By Aaron Wigdor Levy, member of the 2011 Emerging Writers Group
I’ve been lucky. I’ve been able to see the greatest plays in history performed by some of the greatest actors. Long Day’s Journey into Night. I saw that with Brian Dennehy. I saw him in Touch of the Poet too. And Death of a Salesman. I just saw Philip Seymour Hoffman in it a few months ago. Both were amazing performances that I’ll remember the rest of my life. I’ve seen three revivals of A Raisin in the Sun and every time I’ve gotten something new out of the play. I’ve seen Long Day’s Journey three times. I’ve seen four different productions of Glengarry Glen Ross, not including the monologues that are used for auditions. I’ve probably seen ten different productions of Macbeth, going from brilliant to not so brilliant. And Romeo and Juliet… I’ve seen a few of those too.
Theater respects its past in a way that few other industries do, but when we constantly look to what came before rather than what will come can we ever really move forward? Recently I was in a bookstore and found myself looking over the drama section. I saw the usual suspects of Shakespeare, O’Neill, Brecht, Ibsen, Chekov, Miller, and going all the way back to Sophocles. Aside from a Pulitzer winner of two, there wasn’t a single copy of a new play. How can a new playwright compete with something that’s been performed for over 2500 years? I walked over to the new fiction section saw a table filled with new books. Both fiction and theater have a heady respect for the past, but literature seems to have a different appreciation for new work than theater. A new author doesn’t have to go head to head with Hemingway and Fitzgerald. We always criticize Hollywood for recycling ideas over and over, but I doubt anyone is saying there’s a need to remake Citizen Kane every few years. Yes, Spider-Man is getting another reboot this summer, but how many times is there a new take on The Seagull, Mother Courage, Hamlet or Iphigenia?
On an economic level it makes sense. Give the people a product they know and that they’re familiar with. But what are we saying about new work when nine out of ten times it plays on the smaller stage while a revival or known work plays the main stage. This is especially true with regional theaters. Google regional productions of Neil Simon and see what happens. For theater to remain relevant and have a lasting dialogue new work has to be on an equal footing with revivals. Most likely a new play isn’t going to have the lasting cultural resonance of Who’s Afraid of Virginia Woolf?, but we’ll never know if we don’t give it a chance. Writers know they’re competing with the past. There are only a few spots in most theaters’ seasons for new work and by looking over most season schedules a writer can easily see where they stand. The message to the writer is clear.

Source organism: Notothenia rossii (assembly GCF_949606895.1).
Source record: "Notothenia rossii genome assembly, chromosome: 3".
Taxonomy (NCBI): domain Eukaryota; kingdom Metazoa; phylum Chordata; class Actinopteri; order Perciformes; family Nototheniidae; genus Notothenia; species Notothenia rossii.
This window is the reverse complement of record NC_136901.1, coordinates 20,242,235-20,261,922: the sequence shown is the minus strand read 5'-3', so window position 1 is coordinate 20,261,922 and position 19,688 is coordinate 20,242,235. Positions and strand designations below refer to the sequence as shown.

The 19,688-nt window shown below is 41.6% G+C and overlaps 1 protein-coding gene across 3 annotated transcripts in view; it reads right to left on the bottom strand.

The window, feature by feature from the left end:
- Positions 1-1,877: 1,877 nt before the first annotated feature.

This is not to say that revivals should go away. I’m not advocating that at all. One of the great things about theater is the way classic pieces can still have life and new audiences are able to see fresh takes on work that may have been written hundreds of years ago. This is our legacy as theatergoers and practitioners. But I don’t want to see theater go the way of classical music and opera where the same standards are trotted out year after year for an audience that refuses to embrace anything new. There are a lot of great companies and institutions concentrating on new work, but we still put so much weight on the classics that new writers feel stifled. We need to find a way for new work and classics to co-exist on equal ground.
Sometimes I’ll mention to an acquaintance that I’m working on a new play. If they’re up on new plays they’ll talk about writers they’re excited about and new plays they’ve seen, but more than likely they’ll start talking about a classic they saw years ago. To them this is what theater is because that’s what they’ve been told it is. They act astonished that people still write new plays. In New York it’s easy to ignore that most people aren’t aware of new work for the theater. As writers and members of the theater community we need to make sure that we respect the past, but to also remember we need a future as well.
Aaron Wigdor Levy's profanity laced short play, TRUBIE, was commissioned and recently produced by the American Theater Company in Chicago for their 10X10 Play Festival.
This post is part of a weekly series from the Emerging Writers Group community of playwrights. The EWG is two-year playwriting fellowship at The Public Theater seeking to target playwrights at the earliest stages of their careers. In so doing, The Public hopes to create an artistic home for a diverse and exceptionally talented group of up-and-coming playwrights.